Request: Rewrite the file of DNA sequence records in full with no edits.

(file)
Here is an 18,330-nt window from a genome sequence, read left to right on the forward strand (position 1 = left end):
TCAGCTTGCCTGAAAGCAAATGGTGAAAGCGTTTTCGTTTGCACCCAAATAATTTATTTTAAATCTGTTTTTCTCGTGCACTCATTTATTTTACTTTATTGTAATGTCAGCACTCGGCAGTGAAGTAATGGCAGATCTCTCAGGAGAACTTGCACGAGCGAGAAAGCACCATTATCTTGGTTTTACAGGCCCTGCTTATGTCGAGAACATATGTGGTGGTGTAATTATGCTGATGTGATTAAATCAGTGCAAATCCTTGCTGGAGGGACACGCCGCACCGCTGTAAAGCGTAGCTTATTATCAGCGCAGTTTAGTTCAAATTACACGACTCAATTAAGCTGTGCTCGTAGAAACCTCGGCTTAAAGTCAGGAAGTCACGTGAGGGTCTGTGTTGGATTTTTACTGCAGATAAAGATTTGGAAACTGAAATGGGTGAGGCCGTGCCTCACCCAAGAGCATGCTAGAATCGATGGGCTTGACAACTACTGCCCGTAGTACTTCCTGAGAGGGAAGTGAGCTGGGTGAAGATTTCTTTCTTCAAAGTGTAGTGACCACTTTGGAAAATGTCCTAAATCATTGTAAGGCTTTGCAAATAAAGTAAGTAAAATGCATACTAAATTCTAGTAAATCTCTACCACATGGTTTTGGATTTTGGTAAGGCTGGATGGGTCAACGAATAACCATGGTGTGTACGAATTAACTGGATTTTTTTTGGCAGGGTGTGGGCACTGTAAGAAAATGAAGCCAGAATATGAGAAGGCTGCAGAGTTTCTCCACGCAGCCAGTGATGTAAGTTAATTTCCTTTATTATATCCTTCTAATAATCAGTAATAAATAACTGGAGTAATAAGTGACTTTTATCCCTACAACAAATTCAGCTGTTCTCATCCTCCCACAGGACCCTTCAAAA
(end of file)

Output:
Here is an 18,330-nt window from a genome sequence, read left to right on the forward strand (position 1 = left end):
TCAGCTTGCCTGAAAGCAAATGGTGAAAGCGTTTTCGTTTGCACCCAAATAATTTATTTTAAATCTGTTTTTCTCGTGCACTCATTTATTTTACTTTATTGTAATGTCAGCACTCGGCAGTGAAGTAATGGCAGATCTCTCAGGAGAACTTGCACGAGCGAGAAAGCACCATTATCTTGGTTTTACAGGCCCTGCTTATGTCGAGAACATATGTGGTGGTGTAATTATGCTGATGTGATTAAATCAGTGCAAATCCTTGCTGGAGGGACACGCCGCACCGCTGTAAAGCGTAGCTTATTATCAGCGCAGTTTAGTTCAAATTACACGACTCAATTAAGCTGTGCTCGTAGAAACCTCGGCTTAAAGTCAGGAAGTCACGTGAGGGTCTGTGTTGGATTTTTACTGCAGATAAAGATTTGGAAACTGAAATGGGTGAGGCCGTGCCTCACCCAAGAGCATGCTAGAATCGATGGGCTTGACAACTACTGCCCGTAGTACTTCCTGAGAGGGAAGTGAGCTGGGTGAAGATTTCTTTCTTCAAAGTGTAGTGACCACTTTGGAAAATGTCCTAAATCATTGTAAGGCTTTGCAAATAAAGTAAGTAAAATGCATACTAAATTCTAGTAAATCTCTACCACATGGTTTTGGATTTTGGTAAGGCTGGATGGGTCAACGAATAACCATGGTGTGTACGAATTAACTGGATTTTTTTTGGCAGGGTGTGGGCACTGTAAGAAAATGAAGCCAGAATATGAGAAGGCTGCAGAGTTTCTCCACGCAGCCAGTGATGTAAGTTAATTTCCTTTATTATATCCTTCTAATAATCAGTAATAAATAACTGGAGTAATAAGTGACTTTTATCCCTACAACAAATTCAGCTGTTCTCATCCTCCCACAGGACCCTTCAAAA